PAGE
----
Maui Business

11 companies continue in the State of Hawaiʻi’s Digital Currency Innovation Lab

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Cloud Nalu is the only Hawaiʻi-based company admitted into the state’s Digital Currency Innovation Lab. Screen shot: Cloud Nalu website

Eleven companies signed new two-year terms to participate in the Digital Currency Innovation Lab program in Hawaiʻi. The new terms end on Dec. 30, 2024.

The companies are Apex Crypto, BitFlyer, BlockFi, Cloud Nalu, Coinme, ErisX, Flexa Network, Gemini, River Financial, SoFi and UpHold, according to the Hawaiʻi Technology Development Corporation (HTDC) and the Hawaiʻi Division of Financial Institutions, Department of Commerce and Consumer Affairs (HDFI).

“The decision made by the majority of companies to continue their participation is a testament to the immense value of being a part of the [Digital Currency Innovation Lab] DCIL and the ability to conduct operations in Hawaiʻi, in a legitimate manner,” said Iris Ikeda, Commissioner of Financial Institutions, HDFI.  “Through the DCIL, we will continue to study the effects and implications of digital currency transactions on Hawaiʻi’s residents.”


In March 2020, with the launch of the DCIL, Commissioner Ikeda issued a “no action message”, meaning that no action will be taken against a company conducting what HDFI would consider unlicensed money transmission activity, if the company is successfully admitted into the pilot program. This will be applied to the extended DCIL program.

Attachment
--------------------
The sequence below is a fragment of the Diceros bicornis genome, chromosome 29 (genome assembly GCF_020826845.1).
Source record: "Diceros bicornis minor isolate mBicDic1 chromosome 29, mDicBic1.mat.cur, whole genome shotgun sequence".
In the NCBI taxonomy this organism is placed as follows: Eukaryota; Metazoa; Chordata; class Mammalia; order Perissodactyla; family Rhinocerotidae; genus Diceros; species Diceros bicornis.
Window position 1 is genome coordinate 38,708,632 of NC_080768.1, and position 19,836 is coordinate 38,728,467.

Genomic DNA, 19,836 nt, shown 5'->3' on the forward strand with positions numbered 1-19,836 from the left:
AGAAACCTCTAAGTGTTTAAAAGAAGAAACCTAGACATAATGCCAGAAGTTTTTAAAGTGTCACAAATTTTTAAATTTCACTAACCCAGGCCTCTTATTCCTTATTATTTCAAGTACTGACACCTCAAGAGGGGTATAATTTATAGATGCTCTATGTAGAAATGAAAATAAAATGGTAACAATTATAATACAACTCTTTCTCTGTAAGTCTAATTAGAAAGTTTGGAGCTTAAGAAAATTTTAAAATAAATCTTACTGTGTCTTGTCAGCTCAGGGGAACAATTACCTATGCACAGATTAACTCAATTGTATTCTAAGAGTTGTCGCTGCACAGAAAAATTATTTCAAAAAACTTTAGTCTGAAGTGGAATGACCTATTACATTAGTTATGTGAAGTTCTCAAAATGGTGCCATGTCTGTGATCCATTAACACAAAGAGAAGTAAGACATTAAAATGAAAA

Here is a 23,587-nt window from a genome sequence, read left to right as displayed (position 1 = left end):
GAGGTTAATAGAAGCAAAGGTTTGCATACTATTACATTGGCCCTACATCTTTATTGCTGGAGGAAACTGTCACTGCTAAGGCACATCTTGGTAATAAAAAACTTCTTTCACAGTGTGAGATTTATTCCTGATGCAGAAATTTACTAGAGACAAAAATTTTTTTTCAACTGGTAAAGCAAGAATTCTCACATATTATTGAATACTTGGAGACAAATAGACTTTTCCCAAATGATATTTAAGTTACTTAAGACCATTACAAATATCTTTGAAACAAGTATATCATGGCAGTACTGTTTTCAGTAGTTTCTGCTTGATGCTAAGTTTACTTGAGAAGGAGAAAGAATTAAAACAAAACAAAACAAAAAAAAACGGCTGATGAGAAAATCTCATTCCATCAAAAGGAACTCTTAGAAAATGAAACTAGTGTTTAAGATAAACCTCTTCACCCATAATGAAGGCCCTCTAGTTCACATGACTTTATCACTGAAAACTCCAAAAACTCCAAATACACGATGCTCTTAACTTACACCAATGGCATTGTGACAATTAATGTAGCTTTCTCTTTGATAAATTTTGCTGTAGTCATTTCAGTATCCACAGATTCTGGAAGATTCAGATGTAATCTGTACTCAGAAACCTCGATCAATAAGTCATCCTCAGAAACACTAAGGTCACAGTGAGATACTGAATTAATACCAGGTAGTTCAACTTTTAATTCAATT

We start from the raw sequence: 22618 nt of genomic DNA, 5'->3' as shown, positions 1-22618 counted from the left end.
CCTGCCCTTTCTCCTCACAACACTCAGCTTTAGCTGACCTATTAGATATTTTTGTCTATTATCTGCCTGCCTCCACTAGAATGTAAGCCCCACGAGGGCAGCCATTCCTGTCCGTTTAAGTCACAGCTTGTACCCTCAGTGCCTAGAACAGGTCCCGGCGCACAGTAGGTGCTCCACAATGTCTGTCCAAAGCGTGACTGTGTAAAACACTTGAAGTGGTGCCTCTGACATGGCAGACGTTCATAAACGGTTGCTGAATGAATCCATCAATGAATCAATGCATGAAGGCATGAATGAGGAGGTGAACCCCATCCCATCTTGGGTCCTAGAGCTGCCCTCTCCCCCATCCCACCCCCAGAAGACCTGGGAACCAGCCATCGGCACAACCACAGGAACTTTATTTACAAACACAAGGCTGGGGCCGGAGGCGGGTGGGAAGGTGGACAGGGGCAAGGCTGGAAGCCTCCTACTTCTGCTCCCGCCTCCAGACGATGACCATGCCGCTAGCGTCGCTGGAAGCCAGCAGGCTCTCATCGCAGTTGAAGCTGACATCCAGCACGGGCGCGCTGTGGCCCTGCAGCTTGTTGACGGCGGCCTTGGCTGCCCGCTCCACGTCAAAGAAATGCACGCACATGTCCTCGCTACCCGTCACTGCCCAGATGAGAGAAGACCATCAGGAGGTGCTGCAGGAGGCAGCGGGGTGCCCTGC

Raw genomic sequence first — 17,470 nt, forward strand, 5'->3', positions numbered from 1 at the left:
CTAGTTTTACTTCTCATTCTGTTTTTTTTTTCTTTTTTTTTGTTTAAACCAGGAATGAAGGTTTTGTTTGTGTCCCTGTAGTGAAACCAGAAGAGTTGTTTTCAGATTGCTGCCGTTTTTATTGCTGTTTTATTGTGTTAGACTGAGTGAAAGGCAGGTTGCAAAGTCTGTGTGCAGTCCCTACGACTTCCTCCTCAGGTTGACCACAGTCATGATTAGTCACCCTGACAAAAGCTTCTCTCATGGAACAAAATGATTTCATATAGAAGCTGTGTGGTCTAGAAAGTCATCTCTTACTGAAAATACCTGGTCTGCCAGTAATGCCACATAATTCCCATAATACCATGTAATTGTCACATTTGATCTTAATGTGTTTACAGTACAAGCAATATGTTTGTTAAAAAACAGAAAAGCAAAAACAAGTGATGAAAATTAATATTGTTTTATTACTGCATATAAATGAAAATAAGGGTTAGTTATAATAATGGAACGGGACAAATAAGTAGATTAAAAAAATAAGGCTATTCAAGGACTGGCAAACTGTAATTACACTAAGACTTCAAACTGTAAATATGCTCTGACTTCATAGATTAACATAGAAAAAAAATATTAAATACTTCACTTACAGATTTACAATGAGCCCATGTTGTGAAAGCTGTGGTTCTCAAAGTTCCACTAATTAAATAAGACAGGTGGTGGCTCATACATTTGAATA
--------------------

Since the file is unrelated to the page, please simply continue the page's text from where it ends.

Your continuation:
“We are excited to be able to continue the momentum we have created for the state over the last two years,” said Len Higashi, Acting Executive Director, HTDC.  “This will provide us with opportunities to engage more fully with existing companies and benefit from the economic growth prospects for Hawaiʻi brought forth by the ability to be part of the crypto community.”

The sentiment is shared by Cloud Nalu, the only Hawaiʻi-based company admitted into the DCIL.


“This is a good step forward for innovation in Hawaiʻi,” said Liam Grist, CEO and Founder of Cloud Nalu. “It provides our company a clear pathway to continue building bitcoin software that enables Hawaiʻi residents and businesses to efficiently and securely access bitcoin as a tool for building wealth in the long run, making payments more efficient, and upgrading our energy infrastructure.”

Trevor Filter, Co-Founder of the crypto payments platform of DCIL participant Flexa, said his company is delighted to continue enabling Hawaiʻi residents and businesses to execute fast and fraud-proof digital currency transactions.

“Hawaii has led the nation in exploring collaborative and robust regulatory frameworks for the digital asset industry, and we look forward to continued ecosystem growth under the DCIL to carve a path for other states to follow in the future,” Filter said.


The DCIL will be admitting new companies when it opens its new application cycle in the third quarter of this year. For updates, visit the DCIL website at


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